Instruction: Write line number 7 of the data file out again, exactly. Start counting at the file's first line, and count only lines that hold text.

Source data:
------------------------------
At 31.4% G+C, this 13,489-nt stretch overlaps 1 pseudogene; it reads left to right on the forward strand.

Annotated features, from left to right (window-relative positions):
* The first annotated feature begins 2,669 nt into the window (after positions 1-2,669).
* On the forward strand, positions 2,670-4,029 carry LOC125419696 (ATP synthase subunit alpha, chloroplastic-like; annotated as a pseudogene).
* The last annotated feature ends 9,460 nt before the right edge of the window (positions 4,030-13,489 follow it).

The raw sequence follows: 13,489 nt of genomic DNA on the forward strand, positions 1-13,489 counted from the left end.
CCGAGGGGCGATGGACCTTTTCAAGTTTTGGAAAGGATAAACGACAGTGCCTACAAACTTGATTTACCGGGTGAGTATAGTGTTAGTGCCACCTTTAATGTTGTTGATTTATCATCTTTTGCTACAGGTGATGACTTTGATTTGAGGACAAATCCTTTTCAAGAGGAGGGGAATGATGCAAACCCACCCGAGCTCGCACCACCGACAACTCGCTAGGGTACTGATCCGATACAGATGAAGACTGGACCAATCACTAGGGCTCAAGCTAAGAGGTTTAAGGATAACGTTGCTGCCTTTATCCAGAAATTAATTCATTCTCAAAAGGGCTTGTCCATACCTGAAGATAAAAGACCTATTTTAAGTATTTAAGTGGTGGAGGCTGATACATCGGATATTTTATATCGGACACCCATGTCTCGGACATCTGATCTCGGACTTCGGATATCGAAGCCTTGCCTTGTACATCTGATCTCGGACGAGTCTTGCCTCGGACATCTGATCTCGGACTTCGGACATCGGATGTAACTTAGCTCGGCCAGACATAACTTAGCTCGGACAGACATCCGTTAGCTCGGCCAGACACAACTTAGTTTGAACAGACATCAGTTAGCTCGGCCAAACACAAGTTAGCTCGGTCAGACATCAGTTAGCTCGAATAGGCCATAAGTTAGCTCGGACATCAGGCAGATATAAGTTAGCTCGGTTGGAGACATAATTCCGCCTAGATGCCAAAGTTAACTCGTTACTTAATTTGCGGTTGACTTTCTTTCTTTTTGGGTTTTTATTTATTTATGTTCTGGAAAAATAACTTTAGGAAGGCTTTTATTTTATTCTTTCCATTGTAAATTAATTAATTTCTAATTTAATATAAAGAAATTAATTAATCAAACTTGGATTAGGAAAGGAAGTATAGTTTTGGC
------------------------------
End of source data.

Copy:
CCGAGGGGCGATGGACCTTTTCAAGTTTTGGAAAGGATAAACGACAGTGCCTACAAACTTGATTTACCGGGTGAGTATAGTGTTAGTGCCACCTTTAATGTTGTTGATTTATCATCTTTTGCTACAGGTGATGACTTTGATTTGAGGACAAATCCTTTTCAAGAGGAGGGGAATGATGCAAACCCACCCGAGCTCGCACCACCGACAACTCGCTAGGGTACTGATCCGATACAGATGAAGACTGGACCAATCACTAGGGCTCAAGCTAAGAGGTTTAAGGATAACGTTGCTGCCTTTATCCAGAAATTAATTCATTCTCAAAAGGGCTTGTCCATACCTGAAGATAAAAGACCTATTTTAAGTATTTAAGTGGTGGAGGCTGATACATCGGATATTTTATATCGGACACCCATGTCTCGGACATCTGATCTCGGACTTCGGATATCGAAGCCTTGCCTTGTACATCTGATCTCGGACGAGTCTTGCCTCGGACATCTGATCTCGGACTTCGGACATCGGATGTAACTTAGCTCGGCCAGACATAACTTAGCTCGGACAGACATCCGTTAGCTCGGCCAGACACAACTTAGTTTGAACAGACATCAGTTAGCTCGGCCAAACACAAGTTAGCTCGGTCAGACATCAGTTAGCTCGAATAGGCCATAAGTTAGCTCGGACATCAGGCAGATATAAGTTAGCTCGGTTGGAGACATAATTCCGCCTAGATGCCAAAGTTAACTCGTTACTTAATTTGCGGTTGACTTTCTTTCTTTTTGGGTTTTTATTTATTTATGTTCTGGAAAAATAACTTTAGGAAGGCTTTTATTTTATTCTTTCCATTGTAAATTAATTAATTTCTAATTTAATATAAAGAAATTAATTAATCAAACTTGGATTAGGAAAGGAAGTATAGTTTTGGC